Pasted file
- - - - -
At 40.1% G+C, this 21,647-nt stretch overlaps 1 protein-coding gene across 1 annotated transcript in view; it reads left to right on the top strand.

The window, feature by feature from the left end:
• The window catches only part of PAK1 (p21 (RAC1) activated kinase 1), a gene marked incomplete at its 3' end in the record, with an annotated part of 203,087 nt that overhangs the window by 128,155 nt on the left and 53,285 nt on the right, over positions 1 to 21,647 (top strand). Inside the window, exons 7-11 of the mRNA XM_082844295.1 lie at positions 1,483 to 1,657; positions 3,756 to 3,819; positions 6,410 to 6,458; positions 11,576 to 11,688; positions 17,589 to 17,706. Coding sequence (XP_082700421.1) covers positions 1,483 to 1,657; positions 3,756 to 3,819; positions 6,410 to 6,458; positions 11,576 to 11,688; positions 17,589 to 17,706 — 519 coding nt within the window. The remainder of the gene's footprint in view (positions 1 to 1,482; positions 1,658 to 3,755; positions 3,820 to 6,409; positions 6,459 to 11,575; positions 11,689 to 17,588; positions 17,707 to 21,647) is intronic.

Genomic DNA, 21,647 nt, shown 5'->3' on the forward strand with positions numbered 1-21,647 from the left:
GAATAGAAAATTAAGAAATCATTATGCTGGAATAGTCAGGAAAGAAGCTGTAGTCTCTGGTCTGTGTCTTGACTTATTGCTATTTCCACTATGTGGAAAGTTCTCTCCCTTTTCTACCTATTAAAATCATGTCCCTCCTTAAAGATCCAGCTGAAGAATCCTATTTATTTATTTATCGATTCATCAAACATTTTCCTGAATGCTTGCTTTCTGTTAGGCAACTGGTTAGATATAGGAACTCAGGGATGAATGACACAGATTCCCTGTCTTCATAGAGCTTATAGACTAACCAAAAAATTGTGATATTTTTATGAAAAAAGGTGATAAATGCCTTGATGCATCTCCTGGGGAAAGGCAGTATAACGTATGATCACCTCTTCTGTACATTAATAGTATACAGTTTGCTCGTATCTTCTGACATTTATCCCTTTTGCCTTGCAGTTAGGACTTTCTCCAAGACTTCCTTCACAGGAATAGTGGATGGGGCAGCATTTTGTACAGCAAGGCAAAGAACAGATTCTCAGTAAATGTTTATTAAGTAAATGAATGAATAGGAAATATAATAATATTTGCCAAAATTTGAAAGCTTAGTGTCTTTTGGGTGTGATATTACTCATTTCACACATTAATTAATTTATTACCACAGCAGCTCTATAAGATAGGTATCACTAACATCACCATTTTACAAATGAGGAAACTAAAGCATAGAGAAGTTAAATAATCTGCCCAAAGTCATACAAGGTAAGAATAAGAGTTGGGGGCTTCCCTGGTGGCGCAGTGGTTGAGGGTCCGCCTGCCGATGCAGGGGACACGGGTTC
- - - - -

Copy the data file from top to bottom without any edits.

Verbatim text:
At 40.1% G+C, this 21,647-nt stretch overlaps 1 protein-coding gene across 1 annotated transcript in view; it reads left to right on the top strand.

The window, feature by feature from the left end:
• The window catches only part of PAK1 (p21 (RAC1) activated kinase 1), a gene marked incomplete at its 3' end in the record, with an annotated part of 203,087 nt that overhangs the window by 128,155 nt on the left and 53,285 nt on the right, over positions 1 to 21,647 (top strand). Inside the window, exons 7-11 of the mRNA XM_082844295.1 lie at positions 1,483 to 1,657; positions 3,756 to 3,819; positions 6,410 to 6,458; positions 11,576 to 11,688; positions 17,589 to 17,706. Coding sequence (XP_082700421.1) covers positions 1,483 to 1,657; positions 3,756 to 3,819; positions 6,410 to 6,458; positions 11,576 to 11,688; positions 17,589 to 17,706 — 519 coding nt within the window. The remainder of the gene's footprint in view (positions 1 to 1,482; positions 1,658 to 3,755; positions 3,820 to 6,409; positions 6,459 to 11,575; positions 11,689 to 17,588; positions 17,707 to 21,647) is intronic.

Genomic DNA, 21,647 nt, shown 5'->3' on the forward strand with positions numbered 1-21,647 from the left:
GAATAGAAAATTAAGAAATCATTATGCTGGAATAGTCAGGAAAGAAGCTGTAGTCTCTGGTCTGTGTCTTGACTTATTGCTATTTCCACTATGTGGAAAGTTCTCTCCCTTTTCTACCTATTAAAATCATGTCCCTCCTTAAAGATCCAGCTGAAGAATCCTATTTATTTATTTATCGATTCATCAAACATTTTCCTGAATGCTTGCTTTCTGTTAGGCAACTGGTTAGATATAGGAACTCAGGGATGAATGACACAGATTCCCTGTCTTCATAGAGCTTATAGACTAACCAAAAAATTGTGATATTTTTATGAAAAAAGGTGATAAATGCCTTGATGCATCTCCTGGGGAAAGGCAGTATAACGTATGATCACCTCTTCTGTACATTAATAGTATACAGTTTGCTCGTATCTTCTGACATTTATCCCTTTTGCCTTGCAGTTAGGACTTTCTCCAAGACTTCCTTCACAGGAATAGTGGATGGGGCAGCATTTTGTACAGCAAGGCAAAGAACAGATTCTCAGTAAATGTTTATTAAGTAAATGAATGAATAGGAAATATAATAATATTTGCCAAAATTTGAAAGCTTAGTGTCTTTTGGGTGTGATATTACTCATTTCACACATTAATTAATTTATTACCACAGCAGCTCTATAAGATAGGTATCACTAACATCACCATTTTACAAATGAGGAAACTAAAGCATAGAGAAGTTAAATAATCTGCCCAAAGTCATACAAGGTAAGAATAAGAGTTGGGGGCTTCCCTGGTGGCGCAGTGGTTGAGGGTCCGCCTGCCGATGCAGGGGACACGGGTTC